Ken Kalthoff, NBCDFW.com
Worris Levine, the man in charge of computers and information technology at Dallas City Hall, has been reassigned after allegations he hired members of his church who may not have been qualified.
The Dallas city manager has reassigned the man in charge of computers and information technology at Dallas City Hall.
It comes in the wake of allegations Worris Levine hired at least eight members of his Fort Worth church who may not have been qualified.
Worris Levine was named director of communication and information services in 2006.
Records could not be found to show qualifications for some of the employees.
Levine did not return messages for comment Thursday.
The city manager has laid off hundreds of city workers in the past several years because of severe budget problems.
At the same time, computer problems have raised concerns among City Council members and police officers.
A 2009 change to new computer terminals and software for police squad cars caused serious problems officers that called a public safety threat.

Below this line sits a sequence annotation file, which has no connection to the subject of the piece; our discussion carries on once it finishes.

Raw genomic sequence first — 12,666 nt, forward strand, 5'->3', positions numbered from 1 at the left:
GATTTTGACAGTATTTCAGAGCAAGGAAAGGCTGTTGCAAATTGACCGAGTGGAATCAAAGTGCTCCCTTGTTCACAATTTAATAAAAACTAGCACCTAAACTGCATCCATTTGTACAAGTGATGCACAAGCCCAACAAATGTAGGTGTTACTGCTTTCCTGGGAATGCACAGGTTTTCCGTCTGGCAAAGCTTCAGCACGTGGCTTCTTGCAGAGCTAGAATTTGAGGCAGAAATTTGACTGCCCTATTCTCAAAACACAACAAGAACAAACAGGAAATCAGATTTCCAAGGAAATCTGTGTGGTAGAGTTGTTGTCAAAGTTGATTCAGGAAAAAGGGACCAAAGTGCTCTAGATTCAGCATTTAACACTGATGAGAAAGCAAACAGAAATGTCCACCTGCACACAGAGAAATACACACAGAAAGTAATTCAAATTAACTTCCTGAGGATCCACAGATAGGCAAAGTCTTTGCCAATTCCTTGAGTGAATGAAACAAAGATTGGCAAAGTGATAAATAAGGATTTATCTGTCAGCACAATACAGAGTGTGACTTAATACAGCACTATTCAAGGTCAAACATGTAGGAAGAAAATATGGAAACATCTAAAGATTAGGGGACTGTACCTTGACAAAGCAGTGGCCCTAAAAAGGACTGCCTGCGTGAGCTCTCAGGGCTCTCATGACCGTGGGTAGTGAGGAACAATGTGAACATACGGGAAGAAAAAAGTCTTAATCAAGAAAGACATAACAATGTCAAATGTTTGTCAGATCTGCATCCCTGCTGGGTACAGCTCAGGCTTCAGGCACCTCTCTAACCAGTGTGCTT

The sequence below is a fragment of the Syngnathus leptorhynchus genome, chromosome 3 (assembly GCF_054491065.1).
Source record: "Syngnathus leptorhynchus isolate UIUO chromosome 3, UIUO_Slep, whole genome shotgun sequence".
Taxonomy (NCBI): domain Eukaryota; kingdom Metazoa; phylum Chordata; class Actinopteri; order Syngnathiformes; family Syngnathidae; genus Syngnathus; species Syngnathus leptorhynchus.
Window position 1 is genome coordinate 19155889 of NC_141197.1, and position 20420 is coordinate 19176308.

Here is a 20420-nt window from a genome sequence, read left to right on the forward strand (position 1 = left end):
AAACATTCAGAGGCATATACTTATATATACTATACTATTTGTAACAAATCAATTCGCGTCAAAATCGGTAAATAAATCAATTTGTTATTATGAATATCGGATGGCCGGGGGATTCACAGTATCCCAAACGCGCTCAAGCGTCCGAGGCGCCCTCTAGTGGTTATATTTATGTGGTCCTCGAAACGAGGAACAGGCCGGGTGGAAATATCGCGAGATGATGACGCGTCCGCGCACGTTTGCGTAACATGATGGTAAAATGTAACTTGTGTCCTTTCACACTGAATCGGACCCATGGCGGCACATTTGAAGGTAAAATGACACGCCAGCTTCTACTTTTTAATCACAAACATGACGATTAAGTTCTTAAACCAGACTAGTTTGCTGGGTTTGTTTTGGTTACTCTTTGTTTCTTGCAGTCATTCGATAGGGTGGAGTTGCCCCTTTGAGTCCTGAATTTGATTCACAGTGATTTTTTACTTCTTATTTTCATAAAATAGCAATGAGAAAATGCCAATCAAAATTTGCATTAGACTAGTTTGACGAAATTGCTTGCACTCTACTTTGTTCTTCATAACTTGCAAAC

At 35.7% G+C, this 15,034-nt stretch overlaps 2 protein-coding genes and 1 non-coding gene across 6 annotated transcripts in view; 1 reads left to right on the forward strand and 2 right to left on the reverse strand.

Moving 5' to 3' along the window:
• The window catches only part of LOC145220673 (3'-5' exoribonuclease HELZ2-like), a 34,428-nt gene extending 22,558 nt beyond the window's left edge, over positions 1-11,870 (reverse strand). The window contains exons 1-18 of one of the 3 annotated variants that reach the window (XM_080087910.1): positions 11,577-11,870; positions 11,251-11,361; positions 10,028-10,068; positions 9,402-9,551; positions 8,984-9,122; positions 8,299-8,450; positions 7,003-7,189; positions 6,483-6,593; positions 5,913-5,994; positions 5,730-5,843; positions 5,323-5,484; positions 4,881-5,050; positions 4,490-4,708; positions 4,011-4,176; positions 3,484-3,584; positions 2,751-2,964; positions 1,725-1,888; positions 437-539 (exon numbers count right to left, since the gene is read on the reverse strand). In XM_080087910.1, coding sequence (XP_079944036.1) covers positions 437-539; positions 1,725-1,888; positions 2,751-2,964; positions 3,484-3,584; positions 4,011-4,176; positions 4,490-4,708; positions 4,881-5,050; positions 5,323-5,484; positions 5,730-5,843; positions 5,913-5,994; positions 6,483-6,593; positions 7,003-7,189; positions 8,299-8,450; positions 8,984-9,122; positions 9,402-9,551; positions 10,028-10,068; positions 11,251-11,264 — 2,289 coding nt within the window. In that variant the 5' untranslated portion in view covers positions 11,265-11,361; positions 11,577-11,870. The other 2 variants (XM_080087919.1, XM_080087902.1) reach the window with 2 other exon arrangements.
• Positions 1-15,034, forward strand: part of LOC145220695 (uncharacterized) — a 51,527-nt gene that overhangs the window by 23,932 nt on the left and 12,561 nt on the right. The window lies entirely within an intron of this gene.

"It really slowed down police service," said Dallas Police Association President Glenn White.
A 2009 audit raised concerns about reliability of city computer systems.
"These issues were identified back in 2004. We're sitting around here in 2009 still having this discussion," then-Councilman Ron Natinksy said at a May 2009 meeting on the audit.
Levine’s reassignment will include work on issues that are still unresolved from the 2009 audit.
The change will cost taxpayers more than $100 million.
White said the hiring scandal is a tremendous concern for a department with so many important high-tech tasks.
"Apparently, this guy can just hire all the temporary workers he wants and nobody vetted them, and that’s got to be a big concern when you have a responsibility to provide IT services for the police department, the fire department, the water department. This is going to be huge," White said.
City Manager Mary Suhm declined an interview request about the CIS issue Thursday but provided a copy of a memo sent to about 200 CIS employees on Wednesday.
The memo announced Levine’s reassignment along with a top-to-bottom review of the department that could include turning it over to private contractors.
"When issues such as those reported in recent articles result in a diminution of public trust in our operations, it is imperative that careful assessments be made," Suhm said in the memo.